The Center for the Study of Brooklyn is a hub of Brooklyn-based interdisciplinary research, experiential and community-based learning, and nonprofit internships that advances the understanding of Brooklyn’s critical and cultural issues for the public good.


Faculty affiliates conduct interdisciplinary research on, about, and with Brooklyn. The center serves as a clearinghouse of resources that support Brooklyn-based research, including guides, curated data sets, and original reports. We provide opportunities for students to conduct interdisciplinary research on Brooklyn with Brooklyn College faculty in and out of the classroom, and work with academic departments to coordinate Brooklyn-based nonprofit and community-based internships.

Our Work

Experiential Education

Steering Committee

Affiliate Faculty

Kelly Britt, Anthropology

  • Affiliations—CUNY Graduate Center
  • Research Areas—Urban archaeology, contemporary archaeology
  • Faculty Bio

Professor Britt is currently interested in two areas of research: 1) exploring the intersection of activism and materiality, and 2) heritage management seen both locally and globally. She is currently working with the United Order of Tents Eastern District #3, the oldest Black women’s benevolent society in the United States, whose headquarters in located in a 19th-century mansion in Bedford-Stuyvesant, Brooklyn, and the Flatbush African Burial Ground, to preserve, protect, and honor those once buried there.

Joshua (Zhongqi) Cheng, Earth and Environmental Sciences

  • Research Areas—Urban soils, green infrastructure, urban sustainability
  • Faculty Bio

Miriam Deutch, Library

  • Research Areas—Open educational resources, digital humanities, digital scholarship
  • Faculty Bio

Kenneth Gould, Sociology

  • Affiliations—Urban Sustainability
  • Research Areas—Environmental justice, climate change, sustainable development
  • Faculty Bio

Green Gentrification and the Struggle for Environmental Justice explores the social consequences of urban “greening” from an environmental justice and sustainable development perspective. Through a comparative examination of five cases of urban greening in Brooklyn, it demonstrates that such initiatives tend to increase inequality and thus undermine the social pillar of sustainable development. New project: Problematizing states’ public investments post-disaster: the case of massive public investment in Rockaway Beach post-Hurricane Sandy. (Technically in Queens until we redraw the maps)”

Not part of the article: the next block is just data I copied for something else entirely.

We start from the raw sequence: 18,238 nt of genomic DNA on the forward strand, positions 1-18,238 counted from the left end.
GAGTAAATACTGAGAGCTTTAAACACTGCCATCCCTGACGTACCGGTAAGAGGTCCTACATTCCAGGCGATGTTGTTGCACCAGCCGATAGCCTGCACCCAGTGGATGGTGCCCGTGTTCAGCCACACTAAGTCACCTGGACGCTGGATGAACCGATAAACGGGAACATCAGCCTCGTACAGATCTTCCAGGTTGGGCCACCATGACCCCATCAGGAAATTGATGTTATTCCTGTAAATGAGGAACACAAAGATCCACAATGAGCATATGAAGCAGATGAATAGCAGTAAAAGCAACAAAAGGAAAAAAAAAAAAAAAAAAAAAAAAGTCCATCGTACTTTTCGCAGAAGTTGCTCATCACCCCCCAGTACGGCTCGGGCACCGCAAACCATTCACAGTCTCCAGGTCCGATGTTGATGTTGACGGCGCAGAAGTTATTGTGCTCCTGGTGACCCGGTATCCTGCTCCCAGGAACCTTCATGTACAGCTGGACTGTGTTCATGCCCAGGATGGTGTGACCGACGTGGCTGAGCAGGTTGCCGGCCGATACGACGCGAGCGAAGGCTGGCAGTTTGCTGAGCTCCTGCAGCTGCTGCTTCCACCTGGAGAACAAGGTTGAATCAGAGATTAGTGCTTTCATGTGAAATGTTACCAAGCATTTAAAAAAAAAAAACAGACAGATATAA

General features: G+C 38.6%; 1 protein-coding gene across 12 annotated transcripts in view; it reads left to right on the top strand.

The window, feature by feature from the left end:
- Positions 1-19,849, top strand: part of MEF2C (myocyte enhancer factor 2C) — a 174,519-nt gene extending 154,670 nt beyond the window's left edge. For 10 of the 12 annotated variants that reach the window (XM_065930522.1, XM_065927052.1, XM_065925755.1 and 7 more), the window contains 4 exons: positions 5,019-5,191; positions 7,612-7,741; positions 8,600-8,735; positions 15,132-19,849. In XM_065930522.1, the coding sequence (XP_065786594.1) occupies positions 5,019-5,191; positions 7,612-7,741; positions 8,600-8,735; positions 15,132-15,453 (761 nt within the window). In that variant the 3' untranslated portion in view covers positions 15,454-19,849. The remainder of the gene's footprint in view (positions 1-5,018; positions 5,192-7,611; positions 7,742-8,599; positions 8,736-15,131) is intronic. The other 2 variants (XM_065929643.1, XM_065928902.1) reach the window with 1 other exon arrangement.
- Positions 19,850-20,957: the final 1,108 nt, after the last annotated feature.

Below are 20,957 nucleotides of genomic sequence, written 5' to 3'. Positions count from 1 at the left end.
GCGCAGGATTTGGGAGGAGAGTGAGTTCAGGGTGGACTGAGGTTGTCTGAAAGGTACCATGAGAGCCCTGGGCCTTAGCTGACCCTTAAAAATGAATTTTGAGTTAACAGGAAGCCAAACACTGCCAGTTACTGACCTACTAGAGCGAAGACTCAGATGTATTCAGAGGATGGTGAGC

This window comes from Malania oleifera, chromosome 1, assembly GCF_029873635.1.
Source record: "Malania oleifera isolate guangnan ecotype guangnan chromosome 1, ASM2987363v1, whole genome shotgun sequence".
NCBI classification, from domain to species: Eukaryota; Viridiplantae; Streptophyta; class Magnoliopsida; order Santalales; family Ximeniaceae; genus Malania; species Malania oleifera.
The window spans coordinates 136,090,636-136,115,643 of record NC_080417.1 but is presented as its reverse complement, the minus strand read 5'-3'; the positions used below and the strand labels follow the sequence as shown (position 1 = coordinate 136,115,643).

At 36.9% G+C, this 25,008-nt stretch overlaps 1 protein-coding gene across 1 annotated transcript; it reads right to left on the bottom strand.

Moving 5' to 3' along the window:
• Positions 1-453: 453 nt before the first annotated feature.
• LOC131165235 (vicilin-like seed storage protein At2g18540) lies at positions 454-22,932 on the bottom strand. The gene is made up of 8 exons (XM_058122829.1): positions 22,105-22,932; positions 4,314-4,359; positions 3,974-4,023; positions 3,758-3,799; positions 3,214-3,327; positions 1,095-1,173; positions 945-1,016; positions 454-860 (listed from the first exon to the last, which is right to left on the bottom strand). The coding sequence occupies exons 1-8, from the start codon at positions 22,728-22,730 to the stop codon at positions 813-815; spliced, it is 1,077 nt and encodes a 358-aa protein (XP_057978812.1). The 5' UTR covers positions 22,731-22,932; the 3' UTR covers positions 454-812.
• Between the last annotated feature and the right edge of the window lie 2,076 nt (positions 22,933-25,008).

Donna Granville, Sociology

  • Affiliations—Center for Teaching and Learning
  • Research Areas—Race and ethnicity, sociology of hip-hop, Afro-Caribbean immigration to the United States
  • Faculty Bio

Tammy Lewis, Sociology

  • Affiliations – Earth and Environmental Sciences, CUNY Graduate Center
  • Research Areas – Urban Sustainability, Climate Adaptation, Green Gentrification
  • Faculty Bio

Green Gentrification in Brooklyn, Climate Adaptation in Rockaway

Emily Tumpson Molina, Sociology

  • Affiliations—Urban Sustainability, CUNY Graduate Center Quantitative Methods in the Social Sciences program
  • Research Areas—Housing, urban geography, urban policy, critical data analytics
  • Faculty Bio

A People’s Guide to New York City with fellow CUNY professors Carolina Bank Muñoz and Penny Lewis (University of California Press, 2022) and Housing America: Issues and Debates (Routledge, 2017).

Lucas G. Rubin, Graduate Center Worker Education and Classics

  • Affiliations—Assistant Dean for Academic Programs, Director of the Graduate Center for Worker Education, Director of the Latin/Greek Institute
  • Research Areas—Brooklyn sports (especially pre-1898), topography

Timothy Shortell, Sociology

  • Affiliations—Data Analysis and Visualization, CUNY Graduate Center
  • Research Areas—Critical data studies, visual sociology
  • Faculty Bio

Everyday Globalization: A Spatial Semiotics of Immigrant Neighborhoods in Brooklyn and Paris. Routledge, 2016. Visual sociological study of religious, linguistic, and ethnic minorities in urban spaces and how the appearance of neighborhoods contributes to belonging and, in some cases, group conflicts.

Dan Shtob, Sociology and Urban Sustainability

  • Affiliations—Earth and Environmental Sciences, CUNY Graduate Center
  • Research Areas—Environmental sociology, natural hazards
  • Faculty Bio

Malka Simon, Art

  • Affiliations—Center for Teaching and Learning
  • Research Areas—Brooklyn architecture and landscape. Special focus on industrial and vernacular landscapes, and on outer-borough identity as expressed through the built environment.
  • Faculty Bio

Gregory Smithsimon, Sociology

  • Affiliations—CUNY Graduate Center, Science and Resilience Institute at Jamaica Bay
  • Research Areas—Urban sociology, communities, disasters
  • Faculty Bio

Part of an interdisciplinary team studying and mapping rainfall flooding, particularly with basement apartments and businesses in vulnerable areas in New York City.

Brooklyn. All in.